Chronic Lymphocytic Leukemia and Small Lymphocytic Lymphoma (CLL/SLL) is a spectrum of indolent malignant blood disorders characterized by progressive immune suppression and myelosuppression. While many patients are observed instead of given active therapy given low-grade disease, CLL is incurable and the timing of therapy depends on having a repertoire of well tolerated treatments. In this multicenter randomized, controlled trial of 269 patients over the age of 65 with previously untreated CLL/SLL, participants were randomized to ibrutinib, a covalent inhibitor of Bruton’s tyrosine kinase, or chlorambucil, a cytotoxic oral alkylating agent. At 24 month follow-up, 2% of patients who received ibrutinib vs. 15% of patients who received chlorambucil had underwent disease progression or death (HR 0.16, p = 0.001). The median progression-free survival has not been met for the ibrutinib arm, compared to 18.9 months for the chlorambucil arm. There were minimal adverse side effects for ibrutinib, including diarrhea, fatigue, cough, and nausea, and 87% of patients who were in the ibrutinib arm are continuing to take ibrutinib at the time of article submission. This clinical trial shows the continued efficacy of ibrutinib for the treatment of CLL/SLL, and is the first trial to show such clinical efficacy in the first line setting.
Type 1 diabetics undergo autoimmune destruction of insulin-producing beta cells in the pancreas and are exogenous insulin dependent. Metformin, which suppresses gluconeogenesis, is commonly used in type 2 diabetics to minimize hyperglycemia and improve glycemic control. In this multicenter randomized controlled trial of 140 adolescents between 12 and 20 with type 1 diabetes and mean body mass index (BMI) at the 94th percentile, patients were randomized to up to 2000mg daily of metformin or placebo and evaluated for change in hemoglobin A1c, weight, insulin use, and blood lipid levels. At 26 week follow-up, mean hemoglobin A1c went from 8.8% in each group to 9.0% in each group (difference between groups 0.0%, 95% CI -0.3% to 0.3%, p = 0.92). Daily total insulin decreased by more than 25% in 23% of patients who received metformin vs. 1% of patients who received placebo (difference 21%, 95% CI 11% to 32%, p = 0.003). 24% of participants in the metformin arm had a 10% or greater decrease in BMI, compared to 7% of participants in the placebo arm (difference 17%, 95% CI 5% to 29%, p = 0.01). In this study of obese adolescents with type 1 diabetes, the addition of metformin did not improve long term glycemic control, however modestly reduced BMI and decreased total insulin usage.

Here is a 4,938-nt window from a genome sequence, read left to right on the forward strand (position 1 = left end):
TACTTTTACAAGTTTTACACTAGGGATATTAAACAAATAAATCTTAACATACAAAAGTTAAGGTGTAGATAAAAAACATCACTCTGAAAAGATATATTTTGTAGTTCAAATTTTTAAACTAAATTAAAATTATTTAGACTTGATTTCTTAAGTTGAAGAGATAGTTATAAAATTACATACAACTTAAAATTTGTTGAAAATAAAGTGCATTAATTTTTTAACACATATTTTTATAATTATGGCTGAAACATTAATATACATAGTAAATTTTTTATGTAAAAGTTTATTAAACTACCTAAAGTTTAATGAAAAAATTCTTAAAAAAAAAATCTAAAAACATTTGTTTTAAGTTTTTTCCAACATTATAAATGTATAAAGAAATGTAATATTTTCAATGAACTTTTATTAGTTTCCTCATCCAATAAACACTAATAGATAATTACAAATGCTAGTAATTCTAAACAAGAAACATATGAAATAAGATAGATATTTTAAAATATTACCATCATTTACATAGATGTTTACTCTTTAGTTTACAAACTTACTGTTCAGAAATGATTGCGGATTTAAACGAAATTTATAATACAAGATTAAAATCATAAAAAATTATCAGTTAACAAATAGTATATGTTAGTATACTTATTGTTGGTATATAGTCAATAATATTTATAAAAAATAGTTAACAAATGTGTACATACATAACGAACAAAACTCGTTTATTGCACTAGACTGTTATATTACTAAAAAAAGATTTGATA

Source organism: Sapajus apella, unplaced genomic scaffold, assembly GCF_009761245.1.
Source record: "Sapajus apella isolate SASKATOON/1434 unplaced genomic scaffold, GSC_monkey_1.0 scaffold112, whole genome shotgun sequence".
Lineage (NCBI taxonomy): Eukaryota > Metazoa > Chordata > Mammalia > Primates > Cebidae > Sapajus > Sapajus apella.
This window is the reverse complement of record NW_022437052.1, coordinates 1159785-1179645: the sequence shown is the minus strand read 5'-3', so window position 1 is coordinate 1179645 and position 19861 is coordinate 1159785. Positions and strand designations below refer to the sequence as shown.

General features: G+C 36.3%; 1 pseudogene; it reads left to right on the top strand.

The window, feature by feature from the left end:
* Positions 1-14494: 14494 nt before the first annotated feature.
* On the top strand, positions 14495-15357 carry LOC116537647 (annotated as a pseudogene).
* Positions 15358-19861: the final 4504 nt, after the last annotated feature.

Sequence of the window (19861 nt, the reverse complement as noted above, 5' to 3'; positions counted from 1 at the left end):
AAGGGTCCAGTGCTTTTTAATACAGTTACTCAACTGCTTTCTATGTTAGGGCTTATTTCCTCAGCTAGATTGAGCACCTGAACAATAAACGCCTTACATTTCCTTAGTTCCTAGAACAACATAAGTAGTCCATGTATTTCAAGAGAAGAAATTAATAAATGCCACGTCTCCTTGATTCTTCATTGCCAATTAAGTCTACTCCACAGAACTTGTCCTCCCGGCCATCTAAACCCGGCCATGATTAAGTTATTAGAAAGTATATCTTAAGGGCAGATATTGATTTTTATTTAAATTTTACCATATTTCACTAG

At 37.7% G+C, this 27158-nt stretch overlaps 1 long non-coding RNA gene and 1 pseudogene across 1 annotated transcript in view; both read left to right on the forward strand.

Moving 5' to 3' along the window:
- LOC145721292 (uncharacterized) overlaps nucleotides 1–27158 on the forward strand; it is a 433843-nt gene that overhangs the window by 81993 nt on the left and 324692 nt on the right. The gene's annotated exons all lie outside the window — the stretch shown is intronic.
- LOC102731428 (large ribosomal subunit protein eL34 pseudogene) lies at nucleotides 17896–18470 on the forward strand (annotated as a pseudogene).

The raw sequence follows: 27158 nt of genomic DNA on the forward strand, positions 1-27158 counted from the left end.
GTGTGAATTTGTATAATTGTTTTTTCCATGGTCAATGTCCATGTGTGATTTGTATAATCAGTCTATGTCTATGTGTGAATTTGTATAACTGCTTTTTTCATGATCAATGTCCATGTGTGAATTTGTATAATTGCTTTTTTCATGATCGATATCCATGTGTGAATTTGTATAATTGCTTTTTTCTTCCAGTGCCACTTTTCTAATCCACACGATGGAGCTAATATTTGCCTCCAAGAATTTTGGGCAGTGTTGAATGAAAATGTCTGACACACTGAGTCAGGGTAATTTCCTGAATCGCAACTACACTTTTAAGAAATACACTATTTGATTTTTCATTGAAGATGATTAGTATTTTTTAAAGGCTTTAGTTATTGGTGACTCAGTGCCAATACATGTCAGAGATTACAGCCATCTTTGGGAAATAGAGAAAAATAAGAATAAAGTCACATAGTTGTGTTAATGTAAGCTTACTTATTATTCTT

Hydroxycarbamide versus chronic transfusion for maintenance of transcranial doppler flow velocities in children with sickle cell anaemia—TCD With Transfusions Changing to Hydroxyurea (TWiTCH): a multicentre, open-label, phase 3, non-inferiority trial